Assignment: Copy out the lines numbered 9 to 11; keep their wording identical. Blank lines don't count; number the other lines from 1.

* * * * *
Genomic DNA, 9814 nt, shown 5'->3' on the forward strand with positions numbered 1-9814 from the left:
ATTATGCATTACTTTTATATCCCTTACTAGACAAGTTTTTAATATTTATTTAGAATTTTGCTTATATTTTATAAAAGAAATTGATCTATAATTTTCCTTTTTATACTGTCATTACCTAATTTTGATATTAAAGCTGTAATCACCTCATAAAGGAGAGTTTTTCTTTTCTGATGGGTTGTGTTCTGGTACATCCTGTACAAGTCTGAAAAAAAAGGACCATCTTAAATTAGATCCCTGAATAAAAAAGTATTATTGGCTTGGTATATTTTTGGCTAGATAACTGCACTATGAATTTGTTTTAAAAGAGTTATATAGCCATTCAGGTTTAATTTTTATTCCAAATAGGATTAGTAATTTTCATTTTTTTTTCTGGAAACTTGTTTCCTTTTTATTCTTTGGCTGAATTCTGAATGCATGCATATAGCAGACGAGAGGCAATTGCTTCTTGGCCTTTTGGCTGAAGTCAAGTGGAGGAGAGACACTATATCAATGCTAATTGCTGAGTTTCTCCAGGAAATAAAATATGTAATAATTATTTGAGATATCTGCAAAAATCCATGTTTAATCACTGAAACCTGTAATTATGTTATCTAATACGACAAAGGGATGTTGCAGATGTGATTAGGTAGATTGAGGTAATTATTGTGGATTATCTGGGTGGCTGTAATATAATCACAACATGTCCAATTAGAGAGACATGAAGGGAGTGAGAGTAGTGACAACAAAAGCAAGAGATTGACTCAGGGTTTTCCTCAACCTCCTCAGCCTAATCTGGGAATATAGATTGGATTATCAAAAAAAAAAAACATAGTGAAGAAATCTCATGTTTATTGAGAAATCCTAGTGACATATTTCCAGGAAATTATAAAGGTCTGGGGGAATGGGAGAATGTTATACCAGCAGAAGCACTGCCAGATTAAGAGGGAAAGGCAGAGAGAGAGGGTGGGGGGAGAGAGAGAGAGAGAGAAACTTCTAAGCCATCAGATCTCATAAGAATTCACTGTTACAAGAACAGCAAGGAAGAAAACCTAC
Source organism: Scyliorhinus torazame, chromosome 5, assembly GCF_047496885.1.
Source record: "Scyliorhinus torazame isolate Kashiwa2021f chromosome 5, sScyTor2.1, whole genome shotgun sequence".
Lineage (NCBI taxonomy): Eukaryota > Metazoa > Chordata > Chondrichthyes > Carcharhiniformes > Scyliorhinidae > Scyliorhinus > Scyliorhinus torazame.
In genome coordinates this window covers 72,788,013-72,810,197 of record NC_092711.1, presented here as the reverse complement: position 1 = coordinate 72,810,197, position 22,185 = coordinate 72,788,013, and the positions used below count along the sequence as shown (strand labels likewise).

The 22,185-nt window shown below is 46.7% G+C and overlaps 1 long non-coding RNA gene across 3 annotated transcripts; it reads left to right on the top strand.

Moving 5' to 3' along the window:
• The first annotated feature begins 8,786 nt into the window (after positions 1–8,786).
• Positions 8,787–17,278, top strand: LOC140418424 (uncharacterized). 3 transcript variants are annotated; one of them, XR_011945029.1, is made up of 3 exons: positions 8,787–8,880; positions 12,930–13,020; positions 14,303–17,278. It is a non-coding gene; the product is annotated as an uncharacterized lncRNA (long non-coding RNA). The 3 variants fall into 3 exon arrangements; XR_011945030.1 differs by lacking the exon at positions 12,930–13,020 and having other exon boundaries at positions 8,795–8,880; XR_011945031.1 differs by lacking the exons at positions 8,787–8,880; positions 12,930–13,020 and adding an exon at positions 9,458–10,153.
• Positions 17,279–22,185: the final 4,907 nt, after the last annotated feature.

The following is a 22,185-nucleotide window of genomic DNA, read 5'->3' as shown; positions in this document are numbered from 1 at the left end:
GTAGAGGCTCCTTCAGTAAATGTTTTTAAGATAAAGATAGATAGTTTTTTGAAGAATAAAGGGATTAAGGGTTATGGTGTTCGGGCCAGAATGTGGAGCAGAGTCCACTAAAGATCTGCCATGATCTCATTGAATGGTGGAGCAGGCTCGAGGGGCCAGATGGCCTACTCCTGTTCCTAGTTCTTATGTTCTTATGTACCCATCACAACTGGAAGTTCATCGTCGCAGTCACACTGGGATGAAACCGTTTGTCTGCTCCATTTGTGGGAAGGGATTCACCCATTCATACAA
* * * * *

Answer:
• The first annotated feature begins 8,786 nt into the window (after positions 1–8,786).
• Positions 8,787–17,278, top strand: LOC140418424 (uncharacterized). 3 transcript variants are annotated; one of them, XR_011945029.1, is made up of 3 exons: positions 8,787–8,880; positions 12,930–13,020; positions 14,303–17,278. It is a non-coding gene; the product is annotated as an uncharacterized lncRNA (long non-coding RNA). The 3 variants fall into 3 exon arrangements; XR_011945030.1 differs by lacking the exon at positions 12,930–13,020 and having other exon boundaries at positions 8,795–8,880; XR_011945031.1 differs by lacking the exons at positions 8,787–8,880; positions 12,930–13,020 and adding an exon at positions 9,458–10,153.
• Positions 17,279–22,185: the final 4,907 nt, after the last annotated feature.